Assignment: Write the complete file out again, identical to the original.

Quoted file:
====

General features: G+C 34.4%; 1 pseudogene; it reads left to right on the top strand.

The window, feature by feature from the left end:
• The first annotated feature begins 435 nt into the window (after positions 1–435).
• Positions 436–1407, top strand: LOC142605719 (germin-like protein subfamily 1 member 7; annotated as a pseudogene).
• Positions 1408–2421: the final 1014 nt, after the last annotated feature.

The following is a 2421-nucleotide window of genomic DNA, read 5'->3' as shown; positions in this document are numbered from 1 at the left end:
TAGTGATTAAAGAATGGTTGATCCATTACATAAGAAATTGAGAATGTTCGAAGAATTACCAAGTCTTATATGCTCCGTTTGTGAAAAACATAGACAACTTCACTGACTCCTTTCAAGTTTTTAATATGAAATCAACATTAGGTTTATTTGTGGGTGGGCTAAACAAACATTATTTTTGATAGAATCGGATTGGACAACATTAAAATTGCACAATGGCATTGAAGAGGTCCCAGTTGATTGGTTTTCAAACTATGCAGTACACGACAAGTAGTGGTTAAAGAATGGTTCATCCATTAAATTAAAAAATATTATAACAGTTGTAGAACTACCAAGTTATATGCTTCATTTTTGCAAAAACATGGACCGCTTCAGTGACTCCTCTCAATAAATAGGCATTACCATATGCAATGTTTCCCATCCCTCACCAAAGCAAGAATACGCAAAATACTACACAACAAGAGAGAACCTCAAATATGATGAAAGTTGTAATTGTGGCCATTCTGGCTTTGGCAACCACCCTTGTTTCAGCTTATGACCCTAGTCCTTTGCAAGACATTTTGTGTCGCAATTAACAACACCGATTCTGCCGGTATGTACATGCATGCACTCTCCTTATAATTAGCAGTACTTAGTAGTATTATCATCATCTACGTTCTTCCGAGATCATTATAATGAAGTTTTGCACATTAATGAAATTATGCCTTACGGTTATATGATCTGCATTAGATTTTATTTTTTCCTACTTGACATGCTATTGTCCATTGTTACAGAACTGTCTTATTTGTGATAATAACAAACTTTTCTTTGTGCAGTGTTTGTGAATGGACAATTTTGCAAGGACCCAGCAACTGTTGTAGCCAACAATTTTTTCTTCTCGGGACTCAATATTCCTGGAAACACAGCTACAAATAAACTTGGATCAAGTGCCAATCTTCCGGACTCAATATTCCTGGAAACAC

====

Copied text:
General features: G+C 34.4%; 1 pseudogene; it reads left to right on the top strand.

The window, feature by feature from the left end:
• The first annotated feature begins 435 nt into the window (after positions 1–435).
• Positions 436–1407, top strand: LOC142605719 (germin-like protein subfamily 1 member 7; annotated as a pseudogene).
• Positions 1408–2421: the final 1014 nt, after the last annotated feature.

The following is a 2421-nucleotide window of genomic DNA, read 5'->3' as shown; positions in this document are numbered from 1 at the left end:
TAGTGATTAAAGAATGGTTGATCCATTACATAAGAAATTGAGAATGTTCGAAGAATTACCAAGTCTTATATGCTCCGTTTGTGAAAAACATAGACAACTTCACTGACTCCTTTCAAGTTTTTAATATGAAATCAACATTAGGTTTATTTGTGGGTGGGCTAAACAAACATTATTTTTGATAGAATCGGATTGGACAACATTAAAATTGCACAATGGCATTGAAGAGGTCCCAGTTGATTGGTTTTCAAACTATGCAGTACACGACAAGTAGTGGTTAAAGAATGGTTCATCCATTAAATTAAAAAATATTATAACAGTTGTAGAACTACCAAGTTATATGCTTCATTTTTGCAAAAACATGGACCGCTTCAGTGACTCCTCTCAATAAATAGGCATTACCATATGCAATGTTTCCCATCCCTCACCAAAGCAAGAATACGCAAAATACTACACAACAAGAGAGAACCTCAAATATGATGAAAGTTGTAATTGTGGCCATTCTGGCTTTGGCAACCACCCTTGTTTCAGCTTATGACCCTAGTCCTTTGCAAGACATTTTGTGTCGCAATTAACAACACCGATTCTGCCGGTATGTACATGCATGCACTCTCCTTATAATTAGCAGTACTTAGTAGTATTATCATCATCTACGTTCTTCCGAGATCATTATAATGAAGTTTTGCACATTAATGAAATTATGCCTTACGGTTATATGATCTGCATTAGATTTTATTTTTTCCTACTTGACATGCTATTGTCCATTGTTACAGAACTGTCTTATTTGTGATAATAACAAACTTTTCTTTGTGCAGTGTTTGTGAATGGACAATTTTGCAAGGACCCAGCAACTGTTGTAGCCAACAATTTTTTCTTCTCGGGACTCAATATTCCTGGAAACACAGCTACAAATAAACTTGGATCAAGTGCCAATCTTCCGGACTCAATATTCCTGGAAACAC